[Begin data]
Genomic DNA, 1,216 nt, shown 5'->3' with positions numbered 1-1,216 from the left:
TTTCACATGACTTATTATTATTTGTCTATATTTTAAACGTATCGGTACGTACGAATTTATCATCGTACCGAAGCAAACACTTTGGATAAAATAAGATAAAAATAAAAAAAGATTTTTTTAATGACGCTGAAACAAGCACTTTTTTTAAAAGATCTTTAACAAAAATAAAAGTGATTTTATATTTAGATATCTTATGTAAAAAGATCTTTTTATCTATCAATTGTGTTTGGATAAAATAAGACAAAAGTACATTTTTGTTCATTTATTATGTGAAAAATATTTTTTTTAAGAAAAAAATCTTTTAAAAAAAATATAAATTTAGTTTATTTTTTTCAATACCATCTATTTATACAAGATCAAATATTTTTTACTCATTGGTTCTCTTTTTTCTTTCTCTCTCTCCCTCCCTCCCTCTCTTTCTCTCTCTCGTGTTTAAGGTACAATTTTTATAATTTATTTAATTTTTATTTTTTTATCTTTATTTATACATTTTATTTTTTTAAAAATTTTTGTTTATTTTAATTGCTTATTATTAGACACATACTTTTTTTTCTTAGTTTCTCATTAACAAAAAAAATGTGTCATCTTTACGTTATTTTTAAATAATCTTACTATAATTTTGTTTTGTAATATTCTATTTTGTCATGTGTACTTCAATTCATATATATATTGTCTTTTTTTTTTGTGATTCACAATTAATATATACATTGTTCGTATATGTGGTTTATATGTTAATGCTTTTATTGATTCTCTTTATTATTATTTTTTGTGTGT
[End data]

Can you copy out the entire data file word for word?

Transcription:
Genomic DNA, 1,216 nt, shown 5'->3' with positions numbered 1-1,216 from the left:
TTTCACATGACTTATTATTATTTGTCTATATTTTAAACGTATCGGTACGTACGAATTTATCATCGTACCGAAGCAAACACTTTGGATAAAATAAGATAAAAATAAAAAAAGATTTTTTTAATGACGCTGAAACAAGCACTTTTTTTAAAAGATCTTTAACAAAAATAAAAGTGATTTTATATTTAGATATCTTATGTAAAAAGATCTTTTTATCTATCAATTGTGTTTGGATAAAATAAGACAAAAGTACATTTTTGTTCATTTATTATGTGAAAAATATTTTTTTTAAGAAAAAAATCTTTTAAAAAAAATATAAATTTAGTTTATTTTTTTCAATACCATCTATTTATACAAGATCAAATATTTTTTACTCATTGGTTCTCTTTTTTCTTTCTCTCTCTCCCTCCCTCCCTCTCTTTCTCTCTCTCGTGTTTAAGGTACAATTTTTATAATTTATTTAATTTTTATTTTTTTATCTTTATTTATACATTTTATTTTTTTAAAAATTTTTGTTTATTTTAATTGCTTATTATTAGACACATACTTTTTTTTCTTAGTTTCTCATTAACAAAAAAAATGTGTCATCTTTACGTTATTTTTAAATAATCTTACTATAATTTTGTTTTGTAATATTCTATTTTGTCATGTGTACTTCAATTCATATATATATTGTCTTTTTTTTTTGTGATTCACAATTAATATATACATTGTTCGTATATGTGGTTTATATGTTAATGCTTTTATTGATTCTCTTTATTATTATTTTTTGTGTGT